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This can be found in many of Wordsworth's poems. For example, in "The Solitary Reaper" takes a common occurrence of a woman reaping crops in a field and singing a song that mesmerizes the speaker, presumably Wordsworth. In this instant, the speaker connects "the moment" in nature of the woman in the field and the very common action of her reaping wheat in a field while singing a song. Within this very commonplace subject, the speaker explores complexities behind the song and its immersion in the natural setting is what allows this rumination to occur. In a similar light, Wordsworth's "I Wandered as Lonely as a Cloud" takes the immersion in the natural setting as both commonplace and extremely powerful in delivering a notion of truth and understanding. In this poem, the common ability to be a part of the natural world and experience its propensity for both subjective and objective truth only happens through a love of nature and the belief that what is personal can be universal.
It is worth considering some of the works in William Wordsworth's "The Prelude." Commonplace subjects and a deep joy in the majesty and beauty of nature and landscape run through many of them,. For example,In one of the first ones, “School-Time,” Wordsworth focuses on the everyday joys of sports, mountain walks, and peer group and adult bonds. “Residence at Cambridge” details the strong influences of the first adult academic experiences in his life. The so-called “ministries” of nature are returned to in “Summer Vacation,” which is a work that also shows his first dedication to the vocation of the poet. Some works compare an Alpine jaunt with the claustrophobia of London and lead the poet to his discovery of relationships between man and nature.
William Wordsworth (1770-1850), the most prominent of all the English Romantic poets, has written countless lyrics on ordinary subjects which are expressive of his love and reverence for Nature. Two of the most popular ones are: "The Solitary Reaper" and "Daffodils."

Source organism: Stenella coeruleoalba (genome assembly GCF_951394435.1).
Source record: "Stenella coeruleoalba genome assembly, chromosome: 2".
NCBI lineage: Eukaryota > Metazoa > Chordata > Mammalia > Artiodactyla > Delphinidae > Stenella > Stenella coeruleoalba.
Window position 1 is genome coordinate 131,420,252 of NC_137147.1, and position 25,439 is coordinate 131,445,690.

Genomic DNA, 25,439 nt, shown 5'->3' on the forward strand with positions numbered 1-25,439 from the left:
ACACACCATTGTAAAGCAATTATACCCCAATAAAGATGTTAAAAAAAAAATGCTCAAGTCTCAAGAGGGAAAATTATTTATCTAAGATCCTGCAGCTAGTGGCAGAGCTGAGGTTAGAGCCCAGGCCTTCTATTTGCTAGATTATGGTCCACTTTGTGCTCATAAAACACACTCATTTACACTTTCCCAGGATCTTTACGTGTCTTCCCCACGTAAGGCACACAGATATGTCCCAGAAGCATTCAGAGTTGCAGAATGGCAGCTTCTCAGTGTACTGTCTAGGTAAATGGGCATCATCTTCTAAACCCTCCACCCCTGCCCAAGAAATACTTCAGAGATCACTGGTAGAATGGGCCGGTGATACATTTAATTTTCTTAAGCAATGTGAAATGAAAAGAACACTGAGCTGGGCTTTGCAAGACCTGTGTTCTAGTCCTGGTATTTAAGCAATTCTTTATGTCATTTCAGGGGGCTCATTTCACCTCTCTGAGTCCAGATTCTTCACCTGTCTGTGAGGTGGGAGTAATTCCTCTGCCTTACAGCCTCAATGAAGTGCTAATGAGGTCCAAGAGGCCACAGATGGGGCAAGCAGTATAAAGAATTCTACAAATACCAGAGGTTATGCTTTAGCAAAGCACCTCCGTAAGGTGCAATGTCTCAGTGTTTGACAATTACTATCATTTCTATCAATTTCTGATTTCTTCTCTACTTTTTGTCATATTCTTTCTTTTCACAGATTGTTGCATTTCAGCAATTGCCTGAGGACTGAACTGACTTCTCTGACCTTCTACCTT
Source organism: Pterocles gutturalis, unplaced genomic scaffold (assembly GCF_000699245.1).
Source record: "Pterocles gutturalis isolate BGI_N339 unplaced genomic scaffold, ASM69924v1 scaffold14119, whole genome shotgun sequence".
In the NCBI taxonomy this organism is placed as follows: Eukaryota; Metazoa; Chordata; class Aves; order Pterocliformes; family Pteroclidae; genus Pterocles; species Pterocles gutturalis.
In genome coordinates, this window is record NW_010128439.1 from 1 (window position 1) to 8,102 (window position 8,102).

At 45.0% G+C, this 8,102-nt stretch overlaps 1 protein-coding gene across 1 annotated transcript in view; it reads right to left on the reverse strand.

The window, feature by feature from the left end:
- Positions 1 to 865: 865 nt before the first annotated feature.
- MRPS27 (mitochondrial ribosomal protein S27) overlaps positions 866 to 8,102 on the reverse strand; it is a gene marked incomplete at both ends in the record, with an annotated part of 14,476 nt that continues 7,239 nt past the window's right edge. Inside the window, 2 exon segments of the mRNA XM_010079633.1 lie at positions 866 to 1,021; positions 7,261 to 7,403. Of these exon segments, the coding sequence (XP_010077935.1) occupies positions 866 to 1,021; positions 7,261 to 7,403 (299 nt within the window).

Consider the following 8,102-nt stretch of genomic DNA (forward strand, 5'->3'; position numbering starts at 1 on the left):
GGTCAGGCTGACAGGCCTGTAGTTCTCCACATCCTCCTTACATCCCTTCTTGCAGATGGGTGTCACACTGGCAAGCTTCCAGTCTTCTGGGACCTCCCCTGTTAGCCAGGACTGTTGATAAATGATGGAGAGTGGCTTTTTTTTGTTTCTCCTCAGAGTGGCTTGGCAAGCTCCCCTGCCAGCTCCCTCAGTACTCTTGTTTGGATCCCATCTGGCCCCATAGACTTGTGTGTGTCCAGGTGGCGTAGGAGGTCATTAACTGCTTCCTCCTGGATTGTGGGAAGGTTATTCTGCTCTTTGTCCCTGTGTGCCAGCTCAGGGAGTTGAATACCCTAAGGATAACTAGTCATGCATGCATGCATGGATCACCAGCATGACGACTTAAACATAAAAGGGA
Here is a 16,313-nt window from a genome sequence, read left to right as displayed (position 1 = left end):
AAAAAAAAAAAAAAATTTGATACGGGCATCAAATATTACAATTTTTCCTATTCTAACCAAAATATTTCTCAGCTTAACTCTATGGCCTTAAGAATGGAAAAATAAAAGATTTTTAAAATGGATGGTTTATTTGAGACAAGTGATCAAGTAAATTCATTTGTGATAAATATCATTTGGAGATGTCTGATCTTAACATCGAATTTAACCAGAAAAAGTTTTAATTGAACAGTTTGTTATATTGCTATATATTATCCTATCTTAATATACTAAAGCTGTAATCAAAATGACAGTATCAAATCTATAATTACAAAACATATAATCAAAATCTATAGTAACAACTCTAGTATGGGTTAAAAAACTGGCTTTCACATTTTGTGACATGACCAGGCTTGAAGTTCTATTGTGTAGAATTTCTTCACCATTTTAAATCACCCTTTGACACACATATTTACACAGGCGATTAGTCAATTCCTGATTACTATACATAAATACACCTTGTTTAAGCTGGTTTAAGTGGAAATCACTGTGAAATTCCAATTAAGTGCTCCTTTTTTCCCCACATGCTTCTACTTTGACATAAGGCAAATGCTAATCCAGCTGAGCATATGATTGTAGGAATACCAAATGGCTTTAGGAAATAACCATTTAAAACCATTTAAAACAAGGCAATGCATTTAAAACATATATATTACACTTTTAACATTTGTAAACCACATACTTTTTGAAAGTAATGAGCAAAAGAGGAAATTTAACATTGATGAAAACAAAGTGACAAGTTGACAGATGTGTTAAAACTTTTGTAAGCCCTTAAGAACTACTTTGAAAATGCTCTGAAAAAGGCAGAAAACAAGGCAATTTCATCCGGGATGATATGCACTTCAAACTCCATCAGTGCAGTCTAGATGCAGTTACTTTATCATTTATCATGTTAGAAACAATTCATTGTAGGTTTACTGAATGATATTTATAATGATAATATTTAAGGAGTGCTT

A "reaper" is an ordinary person and no one would consider her as an appropriate subject for poetry. But Wordsworth through this simple and beautiful lyric has revealed and highlighted the poetic qualities of such an ordinary person:
Whate’er the theme, the Maiden sang
As if her song could have no ending;
I saw her singing at her work,
And o’er the sickle bending;--
Similarly, the beauty of Nature is expressed in these lines:
A voice so thrilling ne’er was heard
In spring-time from the Cuckoo-bird,
Breaking the silence of the seas
Among the farthest Hebrides.
Daffodils are very common and plain flowers which are found all over the English countryside and unlike the rose would not be considered as a subject for poetry. But Wordsworth through his poem "Daffodils" has created one of the most popularly anthologized poems ever. The following lines express his love of Nature:
The waves beside them danced; but they
Out-did the sparkling waves in glee:
A poet could not but be gay,
In such a jocund company:
I gazed--and gazed--but little thought
What wealth the show to me had brought
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